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Growing Natives

Many native plants have interesting flowers and foliage and, once established, need minimal extra care.

One of the best ways to grow a successful garden in our climate is by blending native plants with introduced species. This gives you the best of both worlds. Indigenous birds and other native animals are attracted to native plants in the garden. Some feed on the nectars produced by the flowers. Others benefit by taking shelter in bushy native shrubs. The insect populations that live in harmony with indigenous trees and shrubs also become a source of food for insect-eating birds.

Yates Garden Guide has a chapter devoted entirely to native plants that gives a good introduction to this vast topic. Of course, as their knowledge and appreciation of native plants increases, native plant gardeners will be able to dip further into the wealth of comprehensive books specialising in the topic.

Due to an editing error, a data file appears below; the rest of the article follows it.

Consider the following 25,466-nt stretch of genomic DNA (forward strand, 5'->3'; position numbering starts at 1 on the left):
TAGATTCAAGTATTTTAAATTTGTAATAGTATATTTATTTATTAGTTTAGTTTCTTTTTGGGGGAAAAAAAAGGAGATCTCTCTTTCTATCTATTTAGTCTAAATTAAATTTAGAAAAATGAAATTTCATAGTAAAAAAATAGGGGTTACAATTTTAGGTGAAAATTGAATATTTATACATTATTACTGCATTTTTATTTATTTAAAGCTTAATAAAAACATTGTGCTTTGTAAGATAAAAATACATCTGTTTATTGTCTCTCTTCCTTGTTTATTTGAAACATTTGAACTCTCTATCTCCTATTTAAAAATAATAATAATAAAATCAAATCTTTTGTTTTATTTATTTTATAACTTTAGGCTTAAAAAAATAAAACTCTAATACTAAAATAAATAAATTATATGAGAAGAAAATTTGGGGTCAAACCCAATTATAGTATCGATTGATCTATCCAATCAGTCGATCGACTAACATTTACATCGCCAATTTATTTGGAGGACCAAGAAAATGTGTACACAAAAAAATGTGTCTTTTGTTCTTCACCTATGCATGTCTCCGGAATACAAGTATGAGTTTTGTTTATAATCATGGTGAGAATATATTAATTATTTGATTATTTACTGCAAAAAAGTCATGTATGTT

The native plant chapter in Yates Garden Guide describes some of the most popular trees and shrubs, ground covers and climbers. It includes charts of favourite coprosmas, pittosporums, leptospermum cultivars and phormium cultivars and other lists of popular native trees and shrubs.

Caring for native plants

Water plants well in the early stages. Most don’t need much watering once they’re established, but make sure that the area around the base of young plants remains grass-free. A layer of organic mulch over the root system will retain moisture and nutrients.

Feed potted natives with a gentle, controlled release fertiliser like Nutricote. Trees will appreciate an annual light dressing of Dynamic Lifter pellets in early spring.


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